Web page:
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dc.contributor.advisorMartin, Darryl
dc.contributor.advisorKitchen, John
dc.contributor.authorMole, Peter Geoffrey
dc.date.accessioned2010-02-08T11:08:35Z
dc.date.available2010-02-08T11:08:35Z
dc.date.issued2009
dc.identifier.urihttp://hdl.handle.net/1842/3274
dc.description.abstractOrganological inspections of a representative sample of English spinets made during the period 1680-1740 have been performed. The sample includes instruments made by Stephen Keene and his co-workers, by the Hitchcock family firm, and by selected other makers. Analysis of the Keene instruments allows them to be classified into four groups reflecting their development in size and compass over time. In contrast, little development is discernible in spinets from the Hitchcock workshop: rather, the instruments can be seen to have existed as two basic models – a mitred tail model and a serpentine tail one. Some variations and hybrids are recognisable in both models. The commonly held view that the spinet was merely a cheap and compact substitute for the harpsichord, even during the late-Stuart and early-Georgian period, is refuted by reference to archival and iconographic evidence of the status in society of those who bought the instruments.en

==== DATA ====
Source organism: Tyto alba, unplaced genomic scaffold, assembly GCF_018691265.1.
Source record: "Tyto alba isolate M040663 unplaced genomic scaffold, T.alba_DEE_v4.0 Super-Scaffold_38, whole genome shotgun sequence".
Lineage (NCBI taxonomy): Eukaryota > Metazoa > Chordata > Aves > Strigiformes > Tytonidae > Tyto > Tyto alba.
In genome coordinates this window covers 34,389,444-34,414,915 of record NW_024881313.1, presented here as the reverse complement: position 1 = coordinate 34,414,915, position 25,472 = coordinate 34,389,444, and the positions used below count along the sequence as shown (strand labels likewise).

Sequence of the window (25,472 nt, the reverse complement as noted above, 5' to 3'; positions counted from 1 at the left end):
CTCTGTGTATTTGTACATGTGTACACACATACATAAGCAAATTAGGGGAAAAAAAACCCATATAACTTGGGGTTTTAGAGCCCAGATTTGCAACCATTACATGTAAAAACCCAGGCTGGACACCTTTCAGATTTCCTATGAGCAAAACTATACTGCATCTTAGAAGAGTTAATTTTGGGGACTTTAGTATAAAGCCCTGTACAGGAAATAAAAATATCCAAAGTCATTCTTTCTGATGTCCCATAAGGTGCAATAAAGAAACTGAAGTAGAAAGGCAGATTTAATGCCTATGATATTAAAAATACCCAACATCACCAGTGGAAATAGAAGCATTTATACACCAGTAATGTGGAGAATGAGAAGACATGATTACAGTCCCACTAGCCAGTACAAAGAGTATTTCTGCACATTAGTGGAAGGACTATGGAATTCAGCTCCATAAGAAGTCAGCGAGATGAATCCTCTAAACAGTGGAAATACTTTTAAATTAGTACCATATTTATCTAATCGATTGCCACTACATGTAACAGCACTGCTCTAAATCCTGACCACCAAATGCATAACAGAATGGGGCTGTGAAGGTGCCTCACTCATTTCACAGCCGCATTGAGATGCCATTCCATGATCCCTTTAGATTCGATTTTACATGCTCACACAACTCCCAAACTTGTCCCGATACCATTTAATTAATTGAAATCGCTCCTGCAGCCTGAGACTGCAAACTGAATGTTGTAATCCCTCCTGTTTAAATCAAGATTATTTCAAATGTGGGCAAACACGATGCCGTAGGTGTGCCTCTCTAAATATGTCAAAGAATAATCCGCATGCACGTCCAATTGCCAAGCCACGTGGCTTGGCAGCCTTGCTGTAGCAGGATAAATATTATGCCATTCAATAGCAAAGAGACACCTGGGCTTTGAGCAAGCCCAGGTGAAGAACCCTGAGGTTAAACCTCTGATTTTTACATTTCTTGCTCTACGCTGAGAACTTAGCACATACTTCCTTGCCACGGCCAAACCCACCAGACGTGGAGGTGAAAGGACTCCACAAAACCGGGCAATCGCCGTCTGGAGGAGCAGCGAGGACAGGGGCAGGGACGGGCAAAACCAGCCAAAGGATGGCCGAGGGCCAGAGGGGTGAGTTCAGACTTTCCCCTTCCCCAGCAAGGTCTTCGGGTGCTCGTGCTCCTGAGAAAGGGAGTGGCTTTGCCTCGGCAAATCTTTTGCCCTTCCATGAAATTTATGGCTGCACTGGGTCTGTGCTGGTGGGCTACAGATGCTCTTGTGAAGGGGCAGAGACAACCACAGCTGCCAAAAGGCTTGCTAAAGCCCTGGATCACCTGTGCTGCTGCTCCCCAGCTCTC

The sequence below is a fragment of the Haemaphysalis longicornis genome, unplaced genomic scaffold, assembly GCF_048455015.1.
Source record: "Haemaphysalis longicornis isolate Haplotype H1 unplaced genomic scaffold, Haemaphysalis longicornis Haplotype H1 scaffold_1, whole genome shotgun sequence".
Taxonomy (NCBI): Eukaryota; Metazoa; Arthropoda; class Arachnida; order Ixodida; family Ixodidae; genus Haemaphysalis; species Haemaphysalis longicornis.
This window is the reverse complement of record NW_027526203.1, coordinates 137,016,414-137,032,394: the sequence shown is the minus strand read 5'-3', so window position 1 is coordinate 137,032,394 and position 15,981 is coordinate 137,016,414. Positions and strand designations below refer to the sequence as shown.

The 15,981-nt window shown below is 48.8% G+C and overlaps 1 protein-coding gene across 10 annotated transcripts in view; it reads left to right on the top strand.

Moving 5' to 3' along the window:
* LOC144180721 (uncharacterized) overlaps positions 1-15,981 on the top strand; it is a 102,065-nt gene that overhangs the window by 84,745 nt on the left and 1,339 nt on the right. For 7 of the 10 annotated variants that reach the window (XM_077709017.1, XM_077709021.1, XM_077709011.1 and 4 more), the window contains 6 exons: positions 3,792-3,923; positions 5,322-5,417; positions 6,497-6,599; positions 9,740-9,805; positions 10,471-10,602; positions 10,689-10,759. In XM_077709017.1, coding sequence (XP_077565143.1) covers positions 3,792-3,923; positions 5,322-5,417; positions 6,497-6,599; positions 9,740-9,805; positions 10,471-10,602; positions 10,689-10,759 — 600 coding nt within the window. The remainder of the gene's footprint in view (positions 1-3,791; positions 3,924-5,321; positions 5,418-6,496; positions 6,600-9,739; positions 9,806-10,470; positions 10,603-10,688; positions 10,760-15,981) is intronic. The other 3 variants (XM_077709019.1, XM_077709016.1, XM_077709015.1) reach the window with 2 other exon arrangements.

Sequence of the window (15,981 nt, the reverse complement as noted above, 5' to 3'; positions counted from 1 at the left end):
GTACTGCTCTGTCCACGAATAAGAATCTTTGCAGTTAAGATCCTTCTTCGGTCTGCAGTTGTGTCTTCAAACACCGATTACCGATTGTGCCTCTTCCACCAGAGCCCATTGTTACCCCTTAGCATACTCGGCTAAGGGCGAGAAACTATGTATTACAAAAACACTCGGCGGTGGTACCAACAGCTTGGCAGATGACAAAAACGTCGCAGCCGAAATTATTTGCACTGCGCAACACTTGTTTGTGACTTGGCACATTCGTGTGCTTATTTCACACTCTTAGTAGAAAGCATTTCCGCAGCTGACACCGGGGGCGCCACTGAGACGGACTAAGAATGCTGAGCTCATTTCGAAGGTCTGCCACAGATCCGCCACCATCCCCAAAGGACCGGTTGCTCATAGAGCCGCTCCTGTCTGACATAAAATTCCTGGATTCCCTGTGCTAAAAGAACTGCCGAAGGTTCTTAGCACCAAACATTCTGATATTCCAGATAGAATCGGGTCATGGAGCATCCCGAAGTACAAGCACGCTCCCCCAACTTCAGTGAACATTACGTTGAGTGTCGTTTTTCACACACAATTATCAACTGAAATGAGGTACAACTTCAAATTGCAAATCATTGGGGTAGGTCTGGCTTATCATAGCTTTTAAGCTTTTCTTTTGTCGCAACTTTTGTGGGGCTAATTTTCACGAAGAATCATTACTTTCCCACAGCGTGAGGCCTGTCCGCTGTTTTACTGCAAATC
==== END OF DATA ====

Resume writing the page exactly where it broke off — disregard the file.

dc.language.isoenen
dc.publisherThe University of Edinburghen
dc.subjectOrganologyen
dc.subjectSpineten
dc.subjectHarpsichorden
dc.subjectGeorgianen
dc.titleThe English Spinet with particular reference to The Schools of Keene and Hitchcocken
dc.typeThesis or Dissertationen
dc.type.qualificationlevelDoctoralen
dc.type.qualificationnamePhD Doctor of Philosophyen


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